“Turn your toes out 30 degrees.”
“Make your thigh parallel to the floor.”
“Bend your knee to 90 degrees.”
These are instructions you are likely to hear when practicing aligned yoga. This style of Hatha yoga is based on the teachings of B.K.S. Iyengar. Hatha yoga refers to the variety of physical poses (asanas) that are practiced in an effort to tone the muscles, calm the mind, and strengthen the spirit. Here is what you might expect when practicing alignment-based yoga:
Use of Props
Blankets, blocks, straps, bolsters, the wall, chairs, and more are commonly used to practice alignment-based yoga. Let’s face it: not all of us can do the poses seen on the cover of magazines. But all of us can do the poses. Props help us access the poses safely and effectively.
“The body is a prop for the soul. So why not let the body be propped by a wall or a block?” -B.K.S. Iyengar
Before instructing you, the teacher will first demonstrate how to get into and out of the pose while emphasizing key actions. Be sure to watch these demonstrations. There’s nothing worse than straining to see what your neighbor is doing because you missed your teacher’s demonstration.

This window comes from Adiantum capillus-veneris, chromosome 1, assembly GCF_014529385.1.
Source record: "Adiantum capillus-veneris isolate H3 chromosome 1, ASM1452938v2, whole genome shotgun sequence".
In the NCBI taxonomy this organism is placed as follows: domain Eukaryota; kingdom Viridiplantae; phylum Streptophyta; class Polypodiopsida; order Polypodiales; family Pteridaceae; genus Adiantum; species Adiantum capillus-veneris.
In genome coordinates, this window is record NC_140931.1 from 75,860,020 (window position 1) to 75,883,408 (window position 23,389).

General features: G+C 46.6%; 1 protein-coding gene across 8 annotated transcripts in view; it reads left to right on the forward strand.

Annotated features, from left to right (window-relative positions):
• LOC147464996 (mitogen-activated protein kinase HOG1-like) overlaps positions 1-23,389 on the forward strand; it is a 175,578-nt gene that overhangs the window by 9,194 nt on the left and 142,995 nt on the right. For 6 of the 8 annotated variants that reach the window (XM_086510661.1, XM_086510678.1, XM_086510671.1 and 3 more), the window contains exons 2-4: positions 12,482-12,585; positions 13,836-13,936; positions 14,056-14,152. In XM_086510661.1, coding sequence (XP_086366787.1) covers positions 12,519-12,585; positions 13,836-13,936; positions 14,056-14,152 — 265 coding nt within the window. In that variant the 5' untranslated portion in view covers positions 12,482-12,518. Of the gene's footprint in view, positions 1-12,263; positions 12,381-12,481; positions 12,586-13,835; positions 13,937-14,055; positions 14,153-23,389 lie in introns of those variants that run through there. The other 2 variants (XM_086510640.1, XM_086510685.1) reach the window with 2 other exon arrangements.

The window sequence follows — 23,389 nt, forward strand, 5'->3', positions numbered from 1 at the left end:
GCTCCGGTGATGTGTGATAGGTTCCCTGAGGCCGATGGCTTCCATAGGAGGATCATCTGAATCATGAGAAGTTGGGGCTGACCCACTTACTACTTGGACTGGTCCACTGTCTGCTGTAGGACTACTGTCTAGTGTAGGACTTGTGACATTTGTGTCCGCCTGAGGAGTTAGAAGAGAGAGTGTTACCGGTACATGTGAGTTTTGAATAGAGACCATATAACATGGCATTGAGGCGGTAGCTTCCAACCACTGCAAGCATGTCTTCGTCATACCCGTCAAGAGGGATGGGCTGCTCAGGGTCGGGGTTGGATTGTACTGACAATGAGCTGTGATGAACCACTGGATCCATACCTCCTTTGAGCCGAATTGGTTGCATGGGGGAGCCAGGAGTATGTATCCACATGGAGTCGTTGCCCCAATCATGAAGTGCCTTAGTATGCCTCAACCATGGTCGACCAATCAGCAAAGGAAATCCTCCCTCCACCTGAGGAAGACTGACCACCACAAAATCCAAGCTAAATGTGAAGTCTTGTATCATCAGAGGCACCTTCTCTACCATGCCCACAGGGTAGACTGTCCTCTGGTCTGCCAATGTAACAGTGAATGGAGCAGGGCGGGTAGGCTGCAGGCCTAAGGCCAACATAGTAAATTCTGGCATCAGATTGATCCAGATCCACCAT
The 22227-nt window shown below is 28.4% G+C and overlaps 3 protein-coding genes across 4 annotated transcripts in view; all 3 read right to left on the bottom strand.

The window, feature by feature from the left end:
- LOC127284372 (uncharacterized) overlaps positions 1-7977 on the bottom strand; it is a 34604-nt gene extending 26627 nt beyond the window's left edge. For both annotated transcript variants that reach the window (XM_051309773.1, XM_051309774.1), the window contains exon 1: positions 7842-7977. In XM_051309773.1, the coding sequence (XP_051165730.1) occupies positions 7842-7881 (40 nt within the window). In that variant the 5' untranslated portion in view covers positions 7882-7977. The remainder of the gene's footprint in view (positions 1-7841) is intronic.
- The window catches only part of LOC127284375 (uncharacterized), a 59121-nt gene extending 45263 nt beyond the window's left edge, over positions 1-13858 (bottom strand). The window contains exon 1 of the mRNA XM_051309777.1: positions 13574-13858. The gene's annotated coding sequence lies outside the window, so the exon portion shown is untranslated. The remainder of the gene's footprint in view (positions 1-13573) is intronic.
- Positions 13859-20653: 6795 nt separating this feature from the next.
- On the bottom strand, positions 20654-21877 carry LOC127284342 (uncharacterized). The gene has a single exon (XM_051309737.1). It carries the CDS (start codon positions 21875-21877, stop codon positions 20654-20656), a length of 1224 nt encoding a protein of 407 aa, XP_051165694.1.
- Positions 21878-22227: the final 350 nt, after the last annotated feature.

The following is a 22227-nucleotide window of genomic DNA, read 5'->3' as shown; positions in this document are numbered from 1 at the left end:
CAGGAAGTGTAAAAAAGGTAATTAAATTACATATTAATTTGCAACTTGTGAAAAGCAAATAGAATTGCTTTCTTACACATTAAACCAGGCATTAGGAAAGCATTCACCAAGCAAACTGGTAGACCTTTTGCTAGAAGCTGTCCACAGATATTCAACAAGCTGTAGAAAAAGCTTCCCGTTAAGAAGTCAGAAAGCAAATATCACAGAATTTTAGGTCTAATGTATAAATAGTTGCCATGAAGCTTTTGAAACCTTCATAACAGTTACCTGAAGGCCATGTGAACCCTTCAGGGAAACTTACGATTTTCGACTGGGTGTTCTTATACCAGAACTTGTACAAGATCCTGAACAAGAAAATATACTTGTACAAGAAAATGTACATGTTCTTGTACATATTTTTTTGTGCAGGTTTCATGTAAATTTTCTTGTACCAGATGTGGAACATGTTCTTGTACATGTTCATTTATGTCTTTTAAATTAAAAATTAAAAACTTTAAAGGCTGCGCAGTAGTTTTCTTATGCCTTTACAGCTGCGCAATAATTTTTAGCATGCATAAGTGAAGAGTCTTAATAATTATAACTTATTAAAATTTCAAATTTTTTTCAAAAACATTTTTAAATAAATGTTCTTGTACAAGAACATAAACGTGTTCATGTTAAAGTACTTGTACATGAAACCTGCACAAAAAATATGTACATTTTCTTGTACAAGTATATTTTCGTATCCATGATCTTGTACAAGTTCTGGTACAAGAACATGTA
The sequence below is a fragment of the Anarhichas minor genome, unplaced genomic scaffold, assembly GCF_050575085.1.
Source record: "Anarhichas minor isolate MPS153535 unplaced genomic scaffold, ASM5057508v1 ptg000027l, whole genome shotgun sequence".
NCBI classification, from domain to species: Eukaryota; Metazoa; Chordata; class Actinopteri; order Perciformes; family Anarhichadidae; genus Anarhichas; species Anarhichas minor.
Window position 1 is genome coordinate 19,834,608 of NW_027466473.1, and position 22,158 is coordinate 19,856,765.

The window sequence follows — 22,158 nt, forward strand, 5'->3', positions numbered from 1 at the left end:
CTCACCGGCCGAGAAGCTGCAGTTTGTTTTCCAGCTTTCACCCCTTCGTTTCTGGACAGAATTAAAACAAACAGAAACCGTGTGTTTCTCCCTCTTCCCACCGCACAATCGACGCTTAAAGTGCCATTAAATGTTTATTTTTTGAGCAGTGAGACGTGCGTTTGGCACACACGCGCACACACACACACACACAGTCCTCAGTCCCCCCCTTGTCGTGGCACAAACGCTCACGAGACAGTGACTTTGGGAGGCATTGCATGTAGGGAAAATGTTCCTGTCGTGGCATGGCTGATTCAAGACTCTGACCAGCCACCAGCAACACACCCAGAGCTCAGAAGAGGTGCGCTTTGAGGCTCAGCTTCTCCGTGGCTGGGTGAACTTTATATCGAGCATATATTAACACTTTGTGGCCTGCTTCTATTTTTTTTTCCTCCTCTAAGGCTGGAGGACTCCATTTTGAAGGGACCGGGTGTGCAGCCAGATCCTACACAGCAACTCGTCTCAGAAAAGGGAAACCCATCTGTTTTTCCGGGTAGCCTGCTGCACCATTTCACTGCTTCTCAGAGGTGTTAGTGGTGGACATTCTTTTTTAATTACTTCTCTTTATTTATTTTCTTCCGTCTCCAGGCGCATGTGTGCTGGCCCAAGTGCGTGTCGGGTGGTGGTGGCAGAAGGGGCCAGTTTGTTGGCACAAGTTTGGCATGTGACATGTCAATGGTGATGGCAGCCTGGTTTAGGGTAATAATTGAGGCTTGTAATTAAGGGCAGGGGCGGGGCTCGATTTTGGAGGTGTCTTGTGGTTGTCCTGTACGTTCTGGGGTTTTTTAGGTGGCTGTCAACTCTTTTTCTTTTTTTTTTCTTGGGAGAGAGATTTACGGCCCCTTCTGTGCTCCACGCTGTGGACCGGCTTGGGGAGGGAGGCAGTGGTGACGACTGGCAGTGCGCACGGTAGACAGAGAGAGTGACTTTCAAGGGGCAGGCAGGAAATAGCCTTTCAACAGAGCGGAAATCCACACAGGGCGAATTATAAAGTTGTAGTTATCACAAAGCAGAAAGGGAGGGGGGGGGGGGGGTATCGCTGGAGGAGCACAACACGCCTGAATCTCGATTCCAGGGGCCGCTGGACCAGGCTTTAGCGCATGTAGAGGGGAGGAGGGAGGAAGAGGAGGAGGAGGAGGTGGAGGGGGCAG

Poses Are Held
Once your body gets into the form of the pose, it is held there for five to seven breaths, about 30-60 seconds. Some poses are even held for 15-20 minutes! Holding the pose in this way allows you the time it takes to adjust and re-adjust your body to find proper musculoskeletal alignment.
While you are in the pose, your teacher will give you cues to help you find precision in your form. While these cues are based on anatomy and body mechanics, your teacher will break it down for you in a way that is easy to understand. These cues are also intended to bring you into your body and help keep your mind from wondering back to that conversation you had earlier in the day.
Pauses between Each Pose
After you come out of the pose, often times you will wait a breath or two before proceeding on to the next pose. This is to feel the effects that the pose brings. Students often describe a sensation of spaciousness or a surge of energy.
Typically, in alignment-based yoga classes, music is not played. While practicing yoga, we are encouraged to withdraw our external senses of sight, sound, smell, taste, and touch sensations and bring that awareness inward. The yogis call this Pratyahara, or withdraw of the senses. This is just another way to calm the brain and connect the body, mind, and spirit.